Ed Weeks, Tom Bell/HBO

Once filming begins on The Leisure Class, there’s a shift in the dynamic of Project Greenlight. The conflict doesn’t go away—in fact, this episode features what may be the most unpleasant confrontation of the season so far—but for the most part, people are too busy to fight. Because Jason has chosen film over additional shooting days, there’s no time to waste, especially since (as we are told at least a half-dozen times throughout the episode) he’ll be forced to switch to digital if he doesn’t make his schedule for the first week. Project Greenlight pivots away from being a show about people yelling at each other in offices and on conference calls to a show about (mostly) competent people working hard to make their days and get film in the can.

Jason, as far as we can see, is one of those competent people. While previous Project Greenlight winners have been portrayed as being in way over their heads, Jason is a calm, methodical presence on the set. He works well with the actors and crew, and no one complains that he doesn’t know what he’s doing; quite the contrary, Len Amato of HBO is impressed after watching him work, only concerned that he’s doing too many takes without making any major adjustments between them. The only time he runs afoul of Effie is when he tries to get in one more shot after time expires on their working day, but that’s something every director ever has done.

None of this is to suggest that he’s making a great film. Based on what we see, it’s hard to see what distinguishes The Leisure Class from the usual Farrelly fare. One of the episode’s funniest moments perfectly encapsulates Jason’s working methods as he instructs the makeup department in the proper measurement and angles of the dicks drawn on Bruce Davison’s face. It’s impossible to say what the overall tone of the finished movie will be, but everything we see being shot is crude slapstick and dick (or, excuse me, prick) humor. The movie airs on HBO the night after the season finale, and I can’t imagine watching it and thinking, “Man, I’m really glad they shot this on film!” I’m willing to be surprised, though.

With Jason largely steering clear of conflict this week, the drama comes from other quarters. The big problem is that location scout Alison has yet to secure all the necessary permissions from the neighboring houses in order to get permitted for night shoots. Jason is mostly to blame for this, since he waited so long to choose a location they could have had a month earlier, so it’s at least a little satisfying when Effie and Marc call to inform him that he’ll have to change his script to accommodate day shooting instead. Still, how long does it take to round up 23 signatures? There are literally no other locations to worry about, so it’s not as if Alison had her hands full with other things.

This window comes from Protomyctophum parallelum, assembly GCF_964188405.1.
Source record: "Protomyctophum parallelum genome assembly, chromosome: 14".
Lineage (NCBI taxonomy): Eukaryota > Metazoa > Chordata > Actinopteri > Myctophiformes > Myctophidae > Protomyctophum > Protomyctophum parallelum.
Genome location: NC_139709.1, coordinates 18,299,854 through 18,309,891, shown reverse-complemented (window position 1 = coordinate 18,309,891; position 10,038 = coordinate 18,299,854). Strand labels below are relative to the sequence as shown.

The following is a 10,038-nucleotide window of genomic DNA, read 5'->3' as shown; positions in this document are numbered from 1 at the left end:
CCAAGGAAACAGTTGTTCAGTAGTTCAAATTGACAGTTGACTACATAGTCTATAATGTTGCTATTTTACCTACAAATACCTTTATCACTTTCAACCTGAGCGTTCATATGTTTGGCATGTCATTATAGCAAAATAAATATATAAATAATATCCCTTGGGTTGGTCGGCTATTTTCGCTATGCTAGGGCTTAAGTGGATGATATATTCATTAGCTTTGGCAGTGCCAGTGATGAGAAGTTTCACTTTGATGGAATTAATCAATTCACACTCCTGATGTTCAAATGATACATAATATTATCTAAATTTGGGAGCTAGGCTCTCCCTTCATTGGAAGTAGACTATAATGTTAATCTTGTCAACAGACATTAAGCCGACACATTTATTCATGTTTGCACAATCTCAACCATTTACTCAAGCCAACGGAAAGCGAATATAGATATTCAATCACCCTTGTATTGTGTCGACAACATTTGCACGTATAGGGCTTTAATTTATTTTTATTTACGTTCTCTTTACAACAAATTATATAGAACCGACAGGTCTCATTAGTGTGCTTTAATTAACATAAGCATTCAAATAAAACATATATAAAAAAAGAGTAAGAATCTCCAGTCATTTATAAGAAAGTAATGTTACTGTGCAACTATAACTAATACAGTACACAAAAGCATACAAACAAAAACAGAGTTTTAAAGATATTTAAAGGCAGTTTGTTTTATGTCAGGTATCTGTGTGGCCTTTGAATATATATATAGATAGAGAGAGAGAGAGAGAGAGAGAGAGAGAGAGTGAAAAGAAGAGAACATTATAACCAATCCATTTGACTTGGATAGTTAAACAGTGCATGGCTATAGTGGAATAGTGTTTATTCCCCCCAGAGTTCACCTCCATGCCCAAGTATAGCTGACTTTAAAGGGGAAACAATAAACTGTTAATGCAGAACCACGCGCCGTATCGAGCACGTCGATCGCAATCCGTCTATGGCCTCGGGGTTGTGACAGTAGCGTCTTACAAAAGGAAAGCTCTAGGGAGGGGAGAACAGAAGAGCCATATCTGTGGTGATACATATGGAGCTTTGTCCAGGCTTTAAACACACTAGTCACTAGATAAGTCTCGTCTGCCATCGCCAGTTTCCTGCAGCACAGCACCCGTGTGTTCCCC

The real unpleasantness comes when First A.D. Van holds a safety meeting on the set. The camera operator is upset with him for reasons that don’t become entirely clear, but have something to do with feeling rushed and, as a result, unsafe. It’s a heated exchange with a lot of “Are you gonna let me finish talking?” hostility, and it happens just as Amato arrives on the set for a visit. If a satisfying resolution was reached, it escaped me, but the show does go on.

By episode’s end, Jason has shown an ability to compromise under pressure in a way he hadn’t up until now. His beloved rollerskating scene becomes a pillow fight instead, and he’s fine with that. (This is one I wouldn’t have blamed him for being upset about if it truly was in the script that way all along; I mean, what did everyone think they were shooting that day if not the rollerskating? And if they knew that, why didn’t someone clear it with the house’s owner?) His extensive shot list for the basement scene gets whittled down so it can all be shot in one day, and as a reward, he is allowed to continue shooting on film. If he could go back and do it all over, would he have chosen more time instead? Probably not, given that celluloid “smells like love” to him, but for now, at least, he’s earned the benefit of the doubt.

Stray observations:

  • I admit I laughed out loud when the script supervisor said “I’m gonna burn your prick off!” As did everyone on the set.
  • Bruce Davison really wanted to say “dick” and needed an explanation from Jason as to why he should say “prick” instead. This is an actor who takes his work seriously.
  • Tom Bell doesn’t want to get his penis out too much. His words!